OpenJurist

667 F2d 817 Myers v. Affiliated Property Craftsmen Local No of International Alliance of Theatrical Stage Employees

667 F.2d 817

109 L.R.R.M. (BNA) 2799, 93 Lab.Cas. P 13,254

James R. MYERS, Plaintiff/Appellant,
v.
AFFILIATED PROPERTY CRAFTSMEN LOCAL NO. 44 OF the
INTERNATIONAL ALLIANCE OF THEATRICAL STAGE EMPLOYEES AND
MOVING PICTURE MACHINE OPERATORS OF the UNITED STATES AND
CANADA; International Alliance of Theatrical Stage Employees
and Moving Picture Machine Operators of the United States
and Canada; and Don Bernarducci, Defendants/Appellees.

No. 80-5340.

United States Court of Appeals,
Ninth Circuit.

Argued and Submitted Nov. 6, 1981.
Decided Feb. 8, 1982.

Everett S. Hinchcliffe, Glendale, Cal., for plaintiff/appellant.

Louis Burg, Beverly Hills, Cal., for defendants/appellees.

Appeal from the United States District Court for the Central District of California.

Before ALARCON and NELSON, Circuit Judges, and THOMPSON*, District Judge.

ALARCON, Circuit Judge:

1

Appellant, James R. Myers, sued the defendant union, Affiliated Property Craftsmen, Local 44 (Local 44), claiming Local 44 expelled him from the union without providing a "full and fair hearing" as required by the Labor-Management Reporting and Disclosure Act (L.M.R.D.A.), 29 U.S.C. § 411(a)(5)(C) (1976).1

2

The L.M.R.D.A.2 provides for federal district court jurisdiction over suits by union members against labor organizations that have allegedly infringed certain rights protected by the Act. 29 U.S.C. § 412 (1976).

3

The district court ruled in favor of Local 44. We hold that Myers was not afforded a full and fair hearing, and therefore reverse.

I. FACTUAL BACKGROUND

A. The Executive Board Proceedings

4

Myers, the president of Local 44, was accused of soliciting a bribe of $100 from a prospective member of the union. In return for the $100, Myers allegedly agreed to advance the member's seniority in violation of union procedures.

5

Myers was tried before the Executive Board of Local 44. Myers argues that he did not receive a full and fair hearing, as required by 29 U.S.C. § 411(a)(5) (1976), because at least one member of the Executive Board, Ronald Joe Peck, was improperly influenced by Don Bernarducci, the Union's Secretary-Treasurer who acted as the prosecutor in this matter, and Milton W. Olsen, in meetings that took place after the hearing, but before the Executive Board rendered its guilty verdict against Myers. Olsen, under Bernarducci's questioning at the hearing, stated that Myers admitted receiving $100 from Klasen, but there was "(n)ever a clear explanation of why he accepted the hundred dollars...."

6

The prospective member who allegedly bribed Myers testified at the union hearing that he gave $100 to Ernest Klasen who immediately handed the money to Myers.

7

Myers testified at the hearing that he received $100 from Klasen in order to buy a camper shell for Klasen's truck. Klasen corroborated Myers' testimony regarding the purpose for which the money was given to Myers.

8

Myers never admitted his guilt at the union hearing. He denied admitting guilt to Bernarducci and Olsen. No one testified at the hearing that Myers admitted guilt.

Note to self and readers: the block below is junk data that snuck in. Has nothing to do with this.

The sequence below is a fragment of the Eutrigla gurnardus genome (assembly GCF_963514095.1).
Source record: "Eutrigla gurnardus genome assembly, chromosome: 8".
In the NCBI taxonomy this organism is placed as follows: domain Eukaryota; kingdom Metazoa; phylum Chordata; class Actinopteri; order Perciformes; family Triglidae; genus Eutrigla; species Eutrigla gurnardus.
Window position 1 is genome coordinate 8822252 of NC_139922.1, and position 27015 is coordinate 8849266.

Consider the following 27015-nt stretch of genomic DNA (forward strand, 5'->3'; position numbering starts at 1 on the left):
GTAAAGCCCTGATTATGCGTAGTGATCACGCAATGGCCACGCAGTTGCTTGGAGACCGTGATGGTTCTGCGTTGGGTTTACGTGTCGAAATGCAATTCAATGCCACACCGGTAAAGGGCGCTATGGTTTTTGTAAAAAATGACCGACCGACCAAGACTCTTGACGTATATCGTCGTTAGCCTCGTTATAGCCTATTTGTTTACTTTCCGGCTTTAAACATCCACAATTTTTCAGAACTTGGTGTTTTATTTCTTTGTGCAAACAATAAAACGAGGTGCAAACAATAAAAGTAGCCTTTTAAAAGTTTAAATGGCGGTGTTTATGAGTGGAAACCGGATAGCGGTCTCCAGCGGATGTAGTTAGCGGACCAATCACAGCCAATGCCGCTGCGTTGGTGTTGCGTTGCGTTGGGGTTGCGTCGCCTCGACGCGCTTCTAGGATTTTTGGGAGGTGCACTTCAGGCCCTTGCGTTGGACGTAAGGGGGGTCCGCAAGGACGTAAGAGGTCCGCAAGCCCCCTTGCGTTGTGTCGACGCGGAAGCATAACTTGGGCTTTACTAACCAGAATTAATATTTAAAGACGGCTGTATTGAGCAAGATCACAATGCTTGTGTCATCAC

B. The District Court Proceedings

9

Peck testified in district court that Bernarducci and Olsen told him, that Myers had "taken some money for a favor" and responded affirmatively when asked if Bernarducci and Olsen told him that Myers admitted having done the "act that was alleged against him." Bernarducci was asked in district court if he had told Peck that Myers "admitted guilt" to him, Bernarducci answered "yes." Peck testified that he believed Bernarducci and Olsen when they told him that Myers admitted taking money for a favor.

10

Peck was scheduled to be chairman of the Executive Board for Myers' hearing. Either Bernarducci or Olsen, Peck could not remember who, asked Peck to remove himself from the chairmanship of the proceedings because the chairman could not vote on Myers' guilt or innocence. Peck was urged to appoint L. L. Linnean, a member of the Executive Board, to the chairmanship because Bernarducci and Olsen "weren't sure of how Mr. Linian (sic) would vote" regarding Myers' guilt. Peck removed himself from the chairmanship of the Myers hearing and voted. The Executive Board unanimously voted Myers guilty.3

11

As stated above, Peck's testimony that Bernarducci told him that Myers admitted guilt was corroborated by Bernarducci's testimony in district court. Peck's testimony that either Bernarducci or Olsen asked him to relinquish the chairmanship to make a guilty vote more likely was unchallenged.

12

Local 44's constitution provides for an appeal to the general membership. A general membership meeting was scheduled for Myers' appeal, but was not held due to the lack of a quorum. Myers' appeals to the International President and the International Executive Board were both "denied".

II. DISCUSSION

13

This court must determine whether these facts constitute a denial of the right to a full and fair hearing in accordance with 29 U.S.C. § 411(a)(5) (1976).

14

The courts have had some difficulty deciding what the "full and fair hearing" provision of the L.M.R.D.A. requires. The full and fair hearing requirement has been compared to "traditional concepts of due process of law." Pawlak v. Greenawalt, 464 F.Supp. 1265, 1271 (M.D.Pa.1979). See also NLRB v. Allis-Chalmers Manufacturing Co., 388 U.S. 175, 194, 87 S.Ct. 2001, 2013-14, 18 L.Ed.2d 1123 (1967); Howard v. United Association of Journeymen and Apprentices, 560 F.2d 17, 21 (1st Cir. 1977). There is agreement, however, that a union disciplinary hearing need not incorporate the same protections found in criminal proceedings. Ritz v. O'Donnell, 566 F.2d 731, 735 (D.C.Cir.1977).

15

Biased or tainted trial committees have been a recurring problem in union disciplinary hearings. An unbiased or untainted finder of fact is fundamental to a full and fair hearing and procedural due process. Falcone v. Dantinne, 420 F.2d 1157, 1166 (3rd Cir. 1969). Union trial committees typically consist of members of the same local. Accordingly, the triers of fact can be expected to have some knowledge of the events in question obtained outside of the disciplinary hearing. See Etelson & Smith, Union Discipline Under the Landrum-Griffin Act, 82 Harv.L.Rev. 727, 749 (1969). There are limits, however, to the personal knowledge the courts have tolerated from the judges of union disciplinary proceedings. For example, witnesses to the offenses in question cannot sit on the union's trial committee. Kiepura v. Local Union 1091, United Steelworkers, 358 F.Supp. 987, 991 (N.D.Ill.1973). The Second Circuit in Rosario v. Ladies' Garment Cutters' Union, Local 10, 605 F.2d 1228, 1243 (2nd Cir. 1979), cert. denied, 446 U.S. 919, 100 S.Ct. 1853, 64 L.Ed.2d 273 (1980), held that union "disciplinary charges cannot be heard upon remand (from the district court) for a new trial by those who previously heard the charges." Similarly, the court in Tincher v. Piasecki, 520 F.2d 851, 856 (7th Cir. 1975), held that introducing into evidence a prior invalid decision which was vacated by the district court, deprived the union members of an "impartial, open-minded tribunal."